Meet LITE Lab – Hong Kong’s Pioneering Legal Innovation Project

While legal tech and innovation projects in APAC centres such as Singapore are now well-known, Hong Kong has not received as much attention. So, Artificial Lawyer was pleased to catch up with Brian Tang, Founding Executive Director of the LITE Lab (Law, Innovation, Technology and Entrepreneurship) programme, which is based at the University of Hong Kong’s Faculty of Law.

Tang explained what LITE Lab does, what the legal tech scene is like in Hong Kong, and what his hopes are for further collaboration with law firms and tech experts around the world.

What is LITE Lab? What is its objective? 

LITE Lab is a new interdisciplinary and experiential programme led by the University of Hong Kong’s highly ranked Faculty of Law in conjunction with the Department of Computer Science, to foster law, innovation, technology and entrepreneurship (LITE).

LITE Lab seeks to address the future of the legal profession and training for future lawyers, legal service delivery and access to justice, and supporting Hong Kong’s startup and social entrepreneur ecosystem.

Foundational classes focus on business models, legal design thinking and computational/algorithmic thinking, before covering substantive law in entrepreneurship and startup law and practice. Assessment design is based on experiential and interdisciplinary learning, agency and impact, with:

(1) first-hand experience creating legal tech products (initially using no code platforms), such as legal explainers, document assembly and chatbots.

(2) an externship style student experience on a curated research or legal tech project for one or more tech startups.

LITE is offered as part of HKU’s new interdisciplinary Bachelor of Arts and Science degrees in Fintech (led by the Department of Computer Science and Faculty of Business and Economics) and Design+ (led by the Faculty of Architecture), and has about 40 undergraduate students in its inaugural cohort, who comprise single and double degree undergraduate students from a range of seniority majoring mainly in law, but also computer science, business and design.

Please tell us about yourself.

I was born in Singapore, raised in Australia, where I graduated from the University of Western Australia and articled at Mallesons (as it then was – now King & Wood Mallesons) in Perth before getting an LLM from NYU.

I then joined white shoe Wall Street law firm Sullivan & Cromwell in New York, and as a mid-level associate, worked in Silicon Valley during the dot.com boom and assisted to set up the firm’s Palo Alto office.

In Hong Kong I worked at Credit Suisse and then established ACMI (Asia Capital Markets Institute). In 2018, ACMI and I organised the Global Legal Hackathon in Hong Kong hosted at Thomson Reuters, and the top Hong Kong team made it to the finals in New York, and won. That was one of the reasons that led to me being invited to lead the LITE Lab initiative.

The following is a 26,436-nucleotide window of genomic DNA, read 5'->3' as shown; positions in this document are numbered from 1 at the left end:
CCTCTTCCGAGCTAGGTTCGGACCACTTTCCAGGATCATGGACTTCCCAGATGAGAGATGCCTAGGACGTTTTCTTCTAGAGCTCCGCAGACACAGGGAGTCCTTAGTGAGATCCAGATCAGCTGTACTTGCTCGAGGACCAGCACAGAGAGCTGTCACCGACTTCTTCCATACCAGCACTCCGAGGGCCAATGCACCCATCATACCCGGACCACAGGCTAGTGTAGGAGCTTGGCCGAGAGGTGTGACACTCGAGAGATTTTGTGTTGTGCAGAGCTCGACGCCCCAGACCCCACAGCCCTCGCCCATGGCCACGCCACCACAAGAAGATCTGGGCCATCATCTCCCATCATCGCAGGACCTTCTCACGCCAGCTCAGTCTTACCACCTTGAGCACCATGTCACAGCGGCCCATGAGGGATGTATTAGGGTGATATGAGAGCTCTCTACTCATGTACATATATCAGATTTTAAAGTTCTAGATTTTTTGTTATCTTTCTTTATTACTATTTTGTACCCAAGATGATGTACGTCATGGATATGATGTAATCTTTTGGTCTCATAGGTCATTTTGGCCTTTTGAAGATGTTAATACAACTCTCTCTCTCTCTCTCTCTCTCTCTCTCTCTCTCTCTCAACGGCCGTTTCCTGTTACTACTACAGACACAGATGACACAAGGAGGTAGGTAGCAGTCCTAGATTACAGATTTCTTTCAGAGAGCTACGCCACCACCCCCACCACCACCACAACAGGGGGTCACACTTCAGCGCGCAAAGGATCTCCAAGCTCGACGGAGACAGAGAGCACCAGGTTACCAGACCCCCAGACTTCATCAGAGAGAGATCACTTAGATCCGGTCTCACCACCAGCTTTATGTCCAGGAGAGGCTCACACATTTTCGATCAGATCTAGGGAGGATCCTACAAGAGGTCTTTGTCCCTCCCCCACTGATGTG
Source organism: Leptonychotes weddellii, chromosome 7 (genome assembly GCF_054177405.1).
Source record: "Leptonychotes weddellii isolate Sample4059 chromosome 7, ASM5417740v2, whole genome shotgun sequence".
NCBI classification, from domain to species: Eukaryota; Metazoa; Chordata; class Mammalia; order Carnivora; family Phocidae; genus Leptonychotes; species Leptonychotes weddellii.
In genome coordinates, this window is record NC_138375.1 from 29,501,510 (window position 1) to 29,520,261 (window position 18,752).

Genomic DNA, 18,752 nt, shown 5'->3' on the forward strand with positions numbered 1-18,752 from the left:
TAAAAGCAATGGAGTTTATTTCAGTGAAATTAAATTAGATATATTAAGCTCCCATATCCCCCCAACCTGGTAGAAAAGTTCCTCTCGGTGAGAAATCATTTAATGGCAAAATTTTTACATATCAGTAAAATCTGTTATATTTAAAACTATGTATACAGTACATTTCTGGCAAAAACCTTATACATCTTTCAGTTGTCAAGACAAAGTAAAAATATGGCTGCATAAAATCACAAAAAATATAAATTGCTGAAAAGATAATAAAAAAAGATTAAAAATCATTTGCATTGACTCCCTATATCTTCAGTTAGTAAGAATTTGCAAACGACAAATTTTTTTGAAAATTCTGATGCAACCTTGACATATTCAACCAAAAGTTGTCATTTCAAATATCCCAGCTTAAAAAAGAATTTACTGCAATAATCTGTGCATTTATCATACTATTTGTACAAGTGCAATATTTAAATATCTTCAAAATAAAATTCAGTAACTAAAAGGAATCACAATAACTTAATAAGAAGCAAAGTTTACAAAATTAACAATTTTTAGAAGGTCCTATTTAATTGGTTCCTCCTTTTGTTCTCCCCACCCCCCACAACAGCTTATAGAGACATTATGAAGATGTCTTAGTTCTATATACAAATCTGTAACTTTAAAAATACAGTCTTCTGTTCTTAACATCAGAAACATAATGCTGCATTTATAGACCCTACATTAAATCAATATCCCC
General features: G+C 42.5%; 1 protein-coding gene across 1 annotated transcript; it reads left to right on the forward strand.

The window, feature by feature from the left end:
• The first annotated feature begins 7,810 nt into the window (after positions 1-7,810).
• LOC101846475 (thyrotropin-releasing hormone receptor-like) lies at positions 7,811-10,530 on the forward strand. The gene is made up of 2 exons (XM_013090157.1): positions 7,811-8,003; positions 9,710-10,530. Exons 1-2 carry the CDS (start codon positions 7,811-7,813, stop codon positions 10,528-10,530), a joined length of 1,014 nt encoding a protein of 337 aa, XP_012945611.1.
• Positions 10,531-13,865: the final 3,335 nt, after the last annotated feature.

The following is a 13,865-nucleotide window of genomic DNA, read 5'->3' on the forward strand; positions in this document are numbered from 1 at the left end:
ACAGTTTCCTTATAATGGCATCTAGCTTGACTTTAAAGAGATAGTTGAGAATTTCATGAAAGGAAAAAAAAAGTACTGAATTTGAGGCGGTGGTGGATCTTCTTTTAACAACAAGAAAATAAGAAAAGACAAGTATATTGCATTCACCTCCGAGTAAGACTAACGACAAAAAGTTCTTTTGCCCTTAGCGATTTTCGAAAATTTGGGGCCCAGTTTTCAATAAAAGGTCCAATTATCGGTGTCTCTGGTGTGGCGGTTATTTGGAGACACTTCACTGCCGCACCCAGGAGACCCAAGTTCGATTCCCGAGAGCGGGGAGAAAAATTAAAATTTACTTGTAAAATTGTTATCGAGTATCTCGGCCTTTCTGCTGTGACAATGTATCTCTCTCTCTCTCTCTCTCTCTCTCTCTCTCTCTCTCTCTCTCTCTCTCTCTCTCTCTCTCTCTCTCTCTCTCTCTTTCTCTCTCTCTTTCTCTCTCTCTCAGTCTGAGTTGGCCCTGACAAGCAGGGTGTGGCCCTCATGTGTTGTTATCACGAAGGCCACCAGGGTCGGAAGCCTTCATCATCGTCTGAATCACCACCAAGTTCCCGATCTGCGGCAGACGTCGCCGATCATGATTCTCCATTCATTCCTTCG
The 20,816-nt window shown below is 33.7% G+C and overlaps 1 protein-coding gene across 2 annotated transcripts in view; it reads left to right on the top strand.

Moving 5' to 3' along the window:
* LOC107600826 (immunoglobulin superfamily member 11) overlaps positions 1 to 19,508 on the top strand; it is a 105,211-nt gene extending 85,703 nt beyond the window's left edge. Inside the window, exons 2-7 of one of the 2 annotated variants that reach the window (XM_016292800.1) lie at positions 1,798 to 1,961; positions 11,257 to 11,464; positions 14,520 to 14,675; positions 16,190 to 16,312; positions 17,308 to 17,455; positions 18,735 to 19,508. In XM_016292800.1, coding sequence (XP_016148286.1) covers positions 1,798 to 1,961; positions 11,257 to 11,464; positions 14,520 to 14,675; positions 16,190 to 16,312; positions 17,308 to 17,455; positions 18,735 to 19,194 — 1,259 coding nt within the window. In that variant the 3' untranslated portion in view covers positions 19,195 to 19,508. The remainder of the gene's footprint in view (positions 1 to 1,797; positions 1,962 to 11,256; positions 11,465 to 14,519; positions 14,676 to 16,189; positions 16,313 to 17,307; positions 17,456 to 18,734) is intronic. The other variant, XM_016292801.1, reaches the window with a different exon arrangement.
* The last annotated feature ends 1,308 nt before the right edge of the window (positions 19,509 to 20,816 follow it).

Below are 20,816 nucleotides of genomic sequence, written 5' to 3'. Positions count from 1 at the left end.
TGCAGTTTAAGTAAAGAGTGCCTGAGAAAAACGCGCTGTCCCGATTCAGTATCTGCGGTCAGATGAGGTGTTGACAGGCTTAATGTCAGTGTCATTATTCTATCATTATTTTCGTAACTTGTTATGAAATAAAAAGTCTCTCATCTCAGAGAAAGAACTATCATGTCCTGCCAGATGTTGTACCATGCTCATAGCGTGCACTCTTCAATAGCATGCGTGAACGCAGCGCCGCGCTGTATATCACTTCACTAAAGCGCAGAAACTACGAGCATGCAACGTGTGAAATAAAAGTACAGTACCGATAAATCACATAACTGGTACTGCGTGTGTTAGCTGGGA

I also recently helped organise the LegalRegTechHack in conjunction with Global Legal Hackathon 2019.

How do lawyers in Hong Kong, and mainland China, see legal tech? Is there a different approach? 

Hong Kong’s private sector market is bifurcated between international corporate firms, some of which practise Hong Kong law as well, and local firms. You can see the breakdown and an initial analysis in my chapter on Hong Kong in the 2019 State of Legal Innovation in Asia Pacific (August 2019).

Under the One Country Two Systems approach, Hong Kong’s legal system remains British-style Common Law, based on a separation of powers, as compared to mainland China’s civil law, socialist legal system.

The approach to legal tech differs greatly between Hong Kong and mainland China. For example, in mainland China, there is an increased focus on legal tech for online dispute resolution. And even within Hong Kong itself, the attitude and adoption levels differ greatly between international firms and local firms.

Legal tech is emerging in Hong Kong, with cloud legal software solution providers, [such as] Zegal (formerly Dragon Law) which is growing ever since being founded in 2013 in Hong Kong and is now expanding into Singapore, Australia, New Zealand, and the United Kingdom.

eDiscovery has also been a burgeoning business in Hong Kong, where recent local securities regulatory and the United States Foreign Corrupt Practices Act investigations have driven its adoption, as have cross-border data transfer issues.